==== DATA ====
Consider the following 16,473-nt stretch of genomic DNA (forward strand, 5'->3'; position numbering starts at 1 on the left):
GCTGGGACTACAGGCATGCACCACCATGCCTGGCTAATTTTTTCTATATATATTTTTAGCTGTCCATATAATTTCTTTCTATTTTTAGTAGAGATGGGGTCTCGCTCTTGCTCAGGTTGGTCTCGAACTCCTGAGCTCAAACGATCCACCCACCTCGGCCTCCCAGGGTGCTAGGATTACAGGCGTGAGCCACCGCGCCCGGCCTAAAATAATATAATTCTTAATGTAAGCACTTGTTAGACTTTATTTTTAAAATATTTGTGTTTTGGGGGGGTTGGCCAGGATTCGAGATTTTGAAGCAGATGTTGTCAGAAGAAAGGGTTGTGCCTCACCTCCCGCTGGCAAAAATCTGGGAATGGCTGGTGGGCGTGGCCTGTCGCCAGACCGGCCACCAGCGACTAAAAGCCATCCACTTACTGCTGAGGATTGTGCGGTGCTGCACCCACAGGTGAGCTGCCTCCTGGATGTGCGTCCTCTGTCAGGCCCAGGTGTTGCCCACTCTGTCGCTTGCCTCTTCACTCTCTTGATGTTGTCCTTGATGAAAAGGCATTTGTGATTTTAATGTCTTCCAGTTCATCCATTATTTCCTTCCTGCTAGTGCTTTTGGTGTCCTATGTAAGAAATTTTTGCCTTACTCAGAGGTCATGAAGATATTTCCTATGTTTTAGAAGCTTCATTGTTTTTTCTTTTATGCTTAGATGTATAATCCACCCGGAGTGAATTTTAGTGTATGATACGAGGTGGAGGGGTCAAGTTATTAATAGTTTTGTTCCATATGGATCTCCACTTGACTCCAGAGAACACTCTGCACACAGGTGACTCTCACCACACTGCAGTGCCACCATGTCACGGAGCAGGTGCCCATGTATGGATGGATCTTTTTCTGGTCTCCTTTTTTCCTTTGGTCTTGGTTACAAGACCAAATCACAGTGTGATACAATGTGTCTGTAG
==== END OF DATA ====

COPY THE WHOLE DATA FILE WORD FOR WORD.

Consider the following 16,473-nt stretch of genomic DNA (forward strand, 5'->3'; position numbering starts at 1 on the left):
GCTGGGACTACAGGCATGCACCACCATGCCTGGCTAATTTTTTCTATATATATTTTTAGCTGTCCATATAATTTCTTTCTATTTTTAGTAGAGATGGGGTCTCGCTCTTGCTCAGGTTGGTCTCGAACTCCTGAGCTCAAACGATCCACCCACCTCGGCCTCCCAGGGTGCTAGGATTACAGGCGTGAGCCACCGCGCCCGGCCTAAAATAATATAATTCTTAATGTAAGCACTTGTTAGACTTTATTTTTAAAATATTTGTGTTTTGGGGGGGTTGGCCAGGATTCGAGATTTTGAAGCAGATGTTGTCAGAAGAAAGGGTTGTGCCTCACCTCCCGCTGGCAAAAATCTGGGAATGGCTGGTGGGCGTGGCCTGTCGCCAGACCGGCCACCAGCGACTAAAAGCCATCCACTTACTGCTGAGGATTGTGCGGTGCTGCACCCACAGGTGAGCTGCCTCCTGGATGTGCGTCCTCTGTCAGGCCCAGGTGTTGCCCACTCTGTCGCTTGCCTCTTCACTCTCTTGATGTTGTCCTTGATGAAAAGGCATTTGTGATTTTAATGTCTTCCAGTTCATCCATTATTTCCTTCCTGCTAGTGCTTTTGGTGTCCTATGTAAGAAATTTTTGCCTTACTCAGAGGTCATGAAGATATTTCCTATGTTTTAGAAGCTTCATTGTTTTTTCTTTTATGCTTAGATGTATAATCCACCCGGAGTGAATTTTAGTGTATGATACGAGGTGGAGGGGTCAAGTTATTAATAGTTTTGTTCCATATGGATCTCCACTTGACTCCAGAGAACACTCTGCACACAGGTGACTCTCACCACACTGCAGTGCCACCATGTCACGGAGCAGGTGCCCATGTATGGATGGATCTTTTTCTGGTCTCCTTTTTTCCTTTGGTCTTGGTTACAAGACCAAATCACAGTGTGATACAATGTGTCTGTAG